"This is the land I was talking about when I solemnly promised Abraham, Isaac, and Jacob that I would give land to their descendants. I have let you see it, but you will not cross the Jordan and go in."
First off, an apology on photography. I haven't been posting pictures here because the internet is slow in the middle east, and it would be about a 40 second per picture investment, which in addition to figuring out what pictures I want and transferring them off the camera (which isn't always possible on these computers), would take more time than I feel like spending. When I get to Europe, maybe I'll post some. Another apology: I forgot my camera today, when going to Madaba, Mt. Nebo, and the Dead Sea. It's okay... I'll know I was there.
Madaba is an old seat of a Byzantine bishop, which meant there was a lot of wealth, which they spent on really nice mosaics. Like, lots of churches with mosaics. Including one that's a 6th century map of the Holy Land. Very cool, and because the pieces are rock (not colored tiles) they haven't faded much.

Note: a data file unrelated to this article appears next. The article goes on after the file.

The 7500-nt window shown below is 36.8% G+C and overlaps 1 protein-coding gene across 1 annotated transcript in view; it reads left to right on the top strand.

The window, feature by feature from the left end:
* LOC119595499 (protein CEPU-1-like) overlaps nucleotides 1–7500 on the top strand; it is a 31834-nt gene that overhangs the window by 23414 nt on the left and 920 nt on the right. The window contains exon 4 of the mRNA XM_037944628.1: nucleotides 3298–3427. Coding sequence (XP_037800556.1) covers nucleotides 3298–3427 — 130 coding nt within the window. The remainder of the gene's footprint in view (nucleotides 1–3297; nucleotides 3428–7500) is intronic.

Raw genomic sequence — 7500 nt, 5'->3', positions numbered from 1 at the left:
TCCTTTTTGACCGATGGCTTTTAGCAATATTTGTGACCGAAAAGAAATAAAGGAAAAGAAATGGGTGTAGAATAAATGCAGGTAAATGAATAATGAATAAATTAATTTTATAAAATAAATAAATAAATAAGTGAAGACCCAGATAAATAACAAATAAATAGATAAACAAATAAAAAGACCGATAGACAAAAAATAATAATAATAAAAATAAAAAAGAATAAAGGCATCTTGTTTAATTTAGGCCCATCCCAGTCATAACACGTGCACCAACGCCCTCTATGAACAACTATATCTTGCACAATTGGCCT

Then, to Mt. Nebo, where Moses went up and looked on the Holy Land, then promptly died before reaching it. I feel a little like that, since I won't actually be crossing into Israel on this trip (maybe 2013-2014 right before my passport expires). All the same... what was Moses thinking?? He couldn't have just gone around the southern side of the dead sea? The Trans-jordan is actually out of the way, coming from Egypt.
After that, I went to the Dead Sea. It was really cool, just floating in there in the water. And you do float. If you float vertically, with no effort at all you float up to your mid-chest. If you try to do a breast-stroke, you can't really use your legs, since they float above the water. Back stroke is the most effective. A caution though, and a lesson I learned the hard way: keep hands away from your eyes. It is, shall we say, not pleasant, even if you're trying to wipe drops of already salty water away.
For the next couple days: tomorrow, i'm going to Jerash, an old Roman city, very well preserved (not quite to Pompeiian levels, but among the best outside of Italy), and Ajloun, a castle that Salah ad-Din built to fight against the Crusaders. On Saturday, I head to Syria. I've heard that getting a visa at the border is doable, but potentially slow. I'm just hoping that travelling on the Jewish Sabbath will convince them that I'm okay (I've also never been to Israel). We'll see!